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STEAM + Entrepreneurship

The art challenges the technology, and the technology inspires the art. John Lasseter

Presently, science and math “SM” are fully integrated in the K-12 education almost worldwide while engineering and technology or “ET” component is missing from the STEM core curricula for K-12 courses. In fact, another pre-existing component in K-12 education, art “A,” should also be strongly integrated into STEM curricula for enrichment and elevation to STEAM education.

Science, Technology, Engineering, Arts, Math (STEAM) education and “probably beyond” is an applied and experimental approach that has gained reputation in education environments. For STEAM infuses modern society requires the innovations that STEAM can bring about so as to advance. STEAM learning build logical bridges between its various fields of study.  It is about relating all those elements to the real world and kindling passion. Georgette Yakman, who developed STEAM in 2006, describes the concept as “providing an avenue for formally teaching the inter-relationships of how subjects relate in real-life. The STEAM framework and developing model of education can be paraphrased in the following definition: “science and technology, interpreted through engineering and the arts, all based in a language of mathematics.” Letter “A” stands for all liberal art studies including social studies, language, physical, musical, fine, and performing.

 Cornerstone elements of STEAM education are identical to those which have remained tried-and-true within the Montessori Method for over 100 years. These include hands-on, personalized, project-based learning, inquiry-based, child-centered, and experiential instruction. STEAM approach is a natural extension of the Montessori cosmic curriculum which provides both inspiration and instruction. Children then engage in hands-on inquiry based activities which allow them to build on the concepts and skills they have learned. STEAM and Montessori are highly matching, with their emphasis on the child determining what he learns through hands-on experimentation. Children in the early age as well as in lower elementary classrooms are sensorimotor explorers, meaning they learn better by moving and using all their senses.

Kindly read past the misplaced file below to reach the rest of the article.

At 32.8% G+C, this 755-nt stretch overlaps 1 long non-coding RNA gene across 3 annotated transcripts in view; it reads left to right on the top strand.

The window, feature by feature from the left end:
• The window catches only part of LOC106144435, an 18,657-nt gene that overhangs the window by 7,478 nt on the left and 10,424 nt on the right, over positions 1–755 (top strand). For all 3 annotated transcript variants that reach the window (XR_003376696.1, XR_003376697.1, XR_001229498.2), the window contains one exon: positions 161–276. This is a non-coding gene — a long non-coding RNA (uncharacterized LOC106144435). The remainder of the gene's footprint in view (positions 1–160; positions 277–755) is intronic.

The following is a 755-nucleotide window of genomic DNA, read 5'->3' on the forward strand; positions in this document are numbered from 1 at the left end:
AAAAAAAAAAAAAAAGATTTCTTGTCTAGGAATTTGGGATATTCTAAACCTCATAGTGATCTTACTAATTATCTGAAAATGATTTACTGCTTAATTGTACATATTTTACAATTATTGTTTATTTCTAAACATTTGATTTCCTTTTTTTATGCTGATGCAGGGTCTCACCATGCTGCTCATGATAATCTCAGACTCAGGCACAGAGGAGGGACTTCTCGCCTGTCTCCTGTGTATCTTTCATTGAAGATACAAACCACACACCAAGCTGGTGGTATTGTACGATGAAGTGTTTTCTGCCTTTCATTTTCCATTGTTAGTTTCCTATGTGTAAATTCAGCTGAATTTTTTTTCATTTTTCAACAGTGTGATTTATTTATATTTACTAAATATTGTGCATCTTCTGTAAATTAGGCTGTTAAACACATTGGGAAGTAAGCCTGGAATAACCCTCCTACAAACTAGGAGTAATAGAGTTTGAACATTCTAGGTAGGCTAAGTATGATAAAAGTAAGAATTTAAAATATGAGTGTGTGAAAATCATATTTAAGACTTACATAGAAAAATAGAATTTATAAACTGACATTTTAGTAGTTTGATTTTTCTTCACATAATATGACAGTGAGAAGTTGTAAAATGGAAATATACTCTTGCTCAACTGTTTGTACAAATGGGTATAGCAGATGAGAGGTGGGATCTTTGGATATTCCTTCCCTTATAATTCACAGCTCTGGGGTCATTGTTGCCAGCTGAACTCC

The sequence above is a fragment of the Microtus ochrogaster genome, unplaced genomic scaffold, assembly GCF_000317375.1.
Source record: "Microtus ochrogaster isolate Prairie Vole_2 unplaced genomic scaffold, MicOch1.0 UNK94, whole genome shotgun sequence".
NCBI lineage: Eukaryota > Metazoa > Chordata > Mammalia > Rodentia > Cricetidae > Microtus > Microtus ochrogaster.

The Montessori environment is a wonderful fit for integrating subject areas. Within the mathematics curriculum the children are introduced to many subject areas, often at the same time. There are projects which incorporate history, the arts, language, and writing skills. The children also work on designing, creating, and testing out prototypes, which combines the arts, mathematics, and engineering. The curriculum is full of opportunities to blend subjects and to create an environment where subjects fit together naturally.

The idea of adding the arts to STEM education has been gaining momentum.  STEAM is not about simply "adding" arts to the equation or utilizing certain elements of art (visual art and design) in a lesson. Art, including social studies and business, can be seen as a way of offering more diverse learning opportunities and greater access to STEM for all types of learners. Art also provides diverse opportunities for creative thinking, representation, emotion, communication, expression, and leadership. Art education is often project-based and a closer representation of real-life. The rationale for STEAM should not be so much to teach art but to apply art in real situations. In fact, the idea of STEAM is a mindset, and that is one that expands with ideas and opportunity.

 

 

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